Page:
• Encapsulating SDL_Surface in a BMP structure, using my own structure instead of SDL_Surface allowed me to write the Renderer much faster since I wasn't having to deal with setting and changing SDL_Rect's all the time.
  • Spending the time on writing my own font system. I had originally looked on the net, but couldn't find one that would be easy to use, so I had to write my own.
  • Adding little touches to the title screens, like the particles on actions, or the scrolling letters. The particles started when I added particles to the name entry screen when you entered a character, and realised that I could use it elsewhere.
  • I ended up with a solid SDL framework that I can use to build other games with.

What Went Wrong:

  • Changing Idea part was through the contest. Although the game name and graphics didn't change, I realised about 12hrs in the the game as it stood just wouldn't work (it was a single screen and the dice rolls added/removed one of 36 platforms on a 6x6 grid), so I redesigned it as a platform game which opened up the gameplay and allowed me to start making major progress.
  • The Font, although it's great on the title and the bigger font, it just didn't work for the smaller font, I should have used a simpler font for it, something that's easier to read.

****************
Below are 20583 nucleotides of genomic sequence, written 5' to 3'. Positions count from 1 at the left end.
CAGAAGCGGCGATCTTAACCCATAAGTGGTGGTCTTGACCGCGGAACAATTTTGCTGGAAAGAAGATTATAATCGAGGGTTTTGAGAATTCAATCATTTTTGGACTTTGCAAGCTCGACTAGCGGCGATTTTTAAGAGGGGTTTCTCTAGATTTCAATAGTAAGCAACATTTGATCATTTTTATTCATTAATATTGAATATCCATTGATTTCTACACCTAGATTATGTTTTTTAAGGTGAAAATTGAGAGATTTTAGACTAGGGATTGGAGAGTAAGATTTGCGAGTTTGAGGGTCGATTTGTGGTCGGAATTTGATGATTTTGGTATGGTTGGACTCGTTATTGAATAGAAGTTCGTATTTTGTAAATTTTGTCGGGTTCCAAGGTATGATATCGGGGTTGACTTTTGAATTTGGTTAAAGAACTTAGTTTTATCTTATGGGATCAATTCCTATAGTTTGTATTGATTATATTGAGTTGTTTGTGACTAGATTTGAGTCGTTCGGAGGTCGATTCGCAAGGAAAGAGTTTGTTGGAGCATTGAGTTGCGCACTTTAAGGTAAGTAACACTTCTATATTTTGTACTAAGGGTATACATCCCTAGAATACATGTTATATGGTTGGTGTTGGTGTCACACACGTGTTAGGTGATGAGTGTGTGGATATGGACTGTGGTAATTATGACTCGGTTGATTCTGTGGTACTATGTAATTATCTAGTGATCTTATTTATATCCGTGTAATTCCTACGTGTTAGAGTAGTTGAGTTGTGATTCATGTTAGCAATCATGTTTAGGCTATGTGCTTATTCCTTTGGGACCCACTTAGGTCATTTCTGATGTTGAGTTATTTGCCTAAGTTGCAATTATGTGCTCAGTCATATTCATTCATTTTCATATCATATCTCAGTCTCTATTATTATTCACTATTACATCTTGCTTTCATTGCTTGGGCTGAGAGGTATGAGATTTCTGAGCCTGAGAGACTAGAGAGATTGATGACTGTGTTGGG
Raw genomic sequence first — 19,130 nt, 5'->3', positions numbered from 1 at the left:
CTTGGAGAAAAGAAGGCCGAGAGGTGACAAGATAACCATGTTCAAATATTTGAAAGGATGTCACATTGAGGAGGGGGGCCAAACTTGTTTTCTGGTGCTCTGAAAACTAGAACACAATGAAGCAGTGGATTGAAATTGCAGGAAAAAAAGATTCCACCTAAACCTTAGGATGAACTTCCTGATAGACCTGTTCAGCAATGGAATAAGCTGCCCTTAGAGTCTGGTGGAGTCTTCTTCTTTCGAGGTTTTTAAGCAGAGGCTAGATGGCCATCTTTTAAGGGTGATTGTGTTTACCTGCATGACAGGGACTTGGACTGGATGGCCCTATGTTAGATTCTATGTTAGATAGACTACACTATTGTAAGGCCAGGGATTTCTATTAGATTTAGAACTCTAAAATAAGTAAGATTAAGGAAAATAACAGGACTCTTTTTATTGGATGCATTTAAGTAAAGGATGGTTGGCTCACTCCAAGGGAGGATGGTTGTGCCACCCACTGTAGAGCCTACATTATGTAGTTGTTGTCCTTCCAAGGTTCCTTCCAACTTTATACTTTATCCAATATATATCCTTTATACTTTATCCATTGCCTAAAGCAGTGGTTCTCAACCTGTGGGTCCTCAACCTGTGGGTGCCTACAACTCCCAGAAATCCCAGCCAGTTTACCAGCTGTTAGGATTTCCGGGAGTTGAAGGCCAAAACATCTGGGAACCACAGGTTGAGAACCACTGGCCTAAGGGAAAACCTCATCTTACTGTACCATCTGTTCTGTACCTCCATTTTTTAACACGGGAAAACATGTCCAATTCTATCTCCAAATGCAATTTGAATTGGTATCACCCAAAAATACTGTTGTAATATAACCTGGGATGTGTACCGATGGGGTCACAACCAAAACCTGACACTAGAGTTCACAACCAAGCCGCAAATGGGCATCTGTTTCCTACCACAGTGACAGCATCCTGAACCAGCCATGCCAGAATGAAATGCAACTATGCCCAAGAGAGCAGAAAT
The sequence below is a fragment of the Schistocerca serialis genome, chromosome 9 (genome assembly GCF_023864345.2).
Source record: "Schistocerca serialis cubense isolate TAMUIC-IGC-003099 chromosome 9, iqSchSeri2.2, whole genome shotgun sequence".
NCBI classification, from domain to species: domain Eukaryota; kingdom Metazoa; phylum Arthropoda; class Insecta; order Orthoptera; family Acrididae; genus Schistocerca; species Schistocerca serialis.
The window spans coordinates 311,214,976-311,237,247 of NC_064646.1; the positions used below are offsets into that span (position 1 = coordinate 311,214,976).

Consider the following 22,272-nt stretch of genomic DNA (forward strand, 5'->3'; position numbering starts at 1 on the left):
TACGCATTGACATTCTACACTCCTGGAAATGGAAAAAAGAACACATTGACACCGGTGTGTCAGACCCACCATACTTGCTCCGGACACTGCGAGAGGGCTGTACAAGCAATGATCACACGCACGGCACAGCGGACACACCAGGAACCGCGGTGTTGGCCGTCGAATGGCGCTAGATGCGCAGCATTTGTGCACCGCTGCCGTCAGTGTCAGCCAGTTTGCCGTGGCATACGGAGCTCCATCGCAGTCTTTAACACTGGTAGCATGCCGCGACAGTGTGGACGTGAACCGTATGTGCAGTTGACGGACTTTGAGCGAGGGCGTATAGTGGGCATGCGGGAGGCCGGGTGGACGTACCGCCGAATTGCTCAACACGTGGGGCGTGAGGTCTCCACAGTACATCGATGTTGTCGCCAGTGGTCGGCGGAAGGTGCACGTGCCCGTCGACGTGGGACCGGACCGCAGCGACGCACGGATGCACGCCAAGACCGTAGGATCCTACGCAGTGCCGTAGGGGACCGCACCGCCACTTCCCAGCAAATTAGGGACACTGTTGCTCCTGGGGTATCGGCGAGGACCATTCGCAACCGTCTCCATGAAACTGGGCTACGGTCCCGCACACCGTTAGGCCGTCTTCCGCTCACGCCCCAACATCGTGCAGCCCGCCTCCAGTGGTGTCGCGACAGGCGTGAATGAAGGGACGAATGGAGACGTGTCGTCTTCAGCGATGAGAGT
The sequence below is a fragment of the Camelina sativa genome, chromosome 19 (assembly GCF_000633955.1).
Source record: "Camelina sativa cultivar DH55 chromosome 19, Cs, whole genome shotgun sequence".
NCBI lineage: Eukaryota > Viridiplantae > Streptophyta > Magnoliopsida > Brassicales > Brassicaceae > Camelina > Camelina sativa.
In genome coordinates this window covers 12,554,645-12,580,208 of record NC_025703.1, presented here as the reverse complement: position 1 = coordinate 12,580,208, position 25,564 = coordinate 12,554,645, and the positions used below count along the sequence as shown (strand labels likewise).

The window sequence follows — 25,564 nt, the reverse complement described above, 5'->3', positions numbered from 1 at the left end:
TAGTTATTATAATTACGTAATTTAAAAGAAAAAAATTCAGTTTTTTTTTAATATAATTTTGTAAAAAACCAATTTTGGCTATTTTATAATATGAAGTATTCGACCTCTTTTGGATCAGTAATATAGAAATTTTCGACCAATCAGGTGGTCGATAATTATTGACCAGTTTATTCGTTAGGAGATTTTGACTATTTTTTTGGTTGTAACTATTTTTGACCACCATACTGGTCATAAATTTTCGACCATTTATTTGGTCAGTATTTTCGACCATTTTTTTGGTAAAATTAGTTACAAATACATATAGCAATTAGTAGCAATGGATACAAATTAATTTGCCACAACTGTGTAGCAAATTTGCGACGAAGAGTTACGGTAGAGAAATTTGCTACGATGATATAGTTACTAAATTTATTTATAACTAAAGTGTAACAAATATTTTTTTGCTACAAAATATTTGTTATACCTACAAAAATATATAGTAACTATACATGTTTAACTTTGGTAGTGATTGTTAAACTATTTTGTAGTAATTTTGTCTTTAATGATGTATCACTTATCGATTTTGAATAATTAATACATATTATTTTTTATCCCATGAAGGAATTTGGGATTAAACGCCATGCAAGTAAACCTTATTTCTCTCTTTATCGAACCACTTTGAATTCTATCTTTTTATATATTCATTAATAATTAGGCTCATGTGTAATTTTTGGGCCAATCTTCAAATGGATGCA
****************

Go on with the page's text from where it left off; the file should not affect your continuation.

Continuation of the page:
• Levels, I really wish I could have designed more levels, I ended up with 5 (4 + 1 vanity level) I just couldn't make levels that were either extremely easy, or almost physically impossible. Using Mappy with .MAP files is a pain since you have to specify the block size and tileset every time you reload one, so it made changing and testing the levels harder. Next time I'll concider writing a simple level editor, it would have made things far simpler.


Yesterday I spent about an hour porting my game to the PS2 Linux kit, it ran really slowly, but I've fixed that now, and while not as fast as the PC version it's still pretty respectable, I'll release a linux source version soon, and possibly some pre-built versions including a PS2 linux version.